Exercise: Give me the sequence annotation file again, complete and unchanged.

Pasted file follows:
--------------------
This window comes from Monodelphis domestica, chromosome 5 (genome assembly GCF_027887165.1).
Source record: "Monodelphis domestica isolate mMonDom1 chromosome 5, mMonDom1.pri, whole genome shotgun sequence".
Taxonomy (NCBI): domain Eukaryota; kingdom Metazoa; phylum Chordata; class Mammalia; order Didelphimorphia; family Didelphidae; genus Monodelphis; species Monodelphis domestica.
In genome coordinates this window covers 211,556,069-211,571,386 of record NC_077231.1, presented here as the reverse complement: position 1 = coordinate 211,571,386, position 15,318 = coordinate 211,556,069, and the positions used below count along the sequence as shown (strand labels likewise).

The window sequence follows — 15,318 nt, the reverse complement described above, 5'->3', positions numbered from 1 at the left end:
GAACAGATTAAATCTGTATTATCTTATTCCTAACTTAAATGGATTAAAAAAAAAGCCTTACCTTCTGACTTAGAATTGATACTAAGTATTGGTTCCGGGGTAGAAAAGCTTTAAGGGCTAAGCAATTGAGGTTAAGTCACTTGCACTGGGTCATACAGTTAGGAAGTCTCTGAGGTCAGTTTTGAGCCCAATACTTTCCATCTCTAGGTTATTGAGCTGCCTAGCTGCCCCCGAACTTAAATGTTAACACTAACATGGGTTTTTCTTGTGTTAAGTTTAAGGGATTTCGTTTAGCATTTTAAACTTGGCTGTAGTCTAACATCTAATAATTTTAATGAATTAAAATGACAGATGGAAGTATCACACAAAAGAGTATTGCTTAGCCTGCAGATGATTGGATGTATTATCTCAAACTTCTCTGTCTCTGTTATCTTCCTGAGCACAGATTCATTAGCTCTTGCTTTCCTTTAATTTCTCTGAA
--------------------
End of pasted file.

This window comes from Monodelphis domestica, chromosome 5 (genome assembly GCF_027887165.1).
Source record: "Monodelphis domestica isolate mMonDom1 chromosome 5, mMonDom1.pri, whole genome shotgun sequence".
Taxonomy (NCBI): domain Eukaryota; kingdom Metazoa; phylum Chordata; class Mammalia; order Didelphimorphia; family Didelphidae; genus Monodelphis; species Monodelphis domestica.
In genome coordinates this window covers 211,556,069-211,571,386 of record NC_077231.1, presented here as the reverse complement: position 1 = coordinate 211,571,386, position 15,318 = coordinate 211,556,069, and the positions used below count along the sequence as shown (strand labels likewise).

The window sequence follows — 15,318 nt, the reverse complement described above, 5'->3', positions numbered from 1 at the left end:
GAACAGATTAAATCTGTATTATCTTATTCCTAACTTAAATGGATTAAAAAAAAAGCCTTACCTTCTGACTTAGAATTGATACTAAGTATTGGTTCCGGGGTAGAAAAGCTTTAAGGGCTAAGCAATTGAGGTTAAGTCACTTGCACTGGGTCATACAGTTAGGAAGTCTCTGAGGTCAGTTTTGAGCCCAATACTTTCCATCTCTAGGTTATTGAGCTGCCTAGCTGCCCCCGAACTTAAATGTTAACACTAACATGGGTTTTTCTTGTGTTAAGTTTAAGGGATTTCGTTTAGCATTTTAAACTTGGCTGTAGTCTAACATCTAATAATTTTAATGAATTAAAATGACAGATGGAAGTATCACACAAAAGAGTATTGCTTAGCCTGCAGATGATTGGATGTATTATCTCAAACTTCTCTGTCTCTGTTATCTTCCTGAGCACAGATTCATTAGCTCTTGCTTTCCTTTAATTTCTCTGAA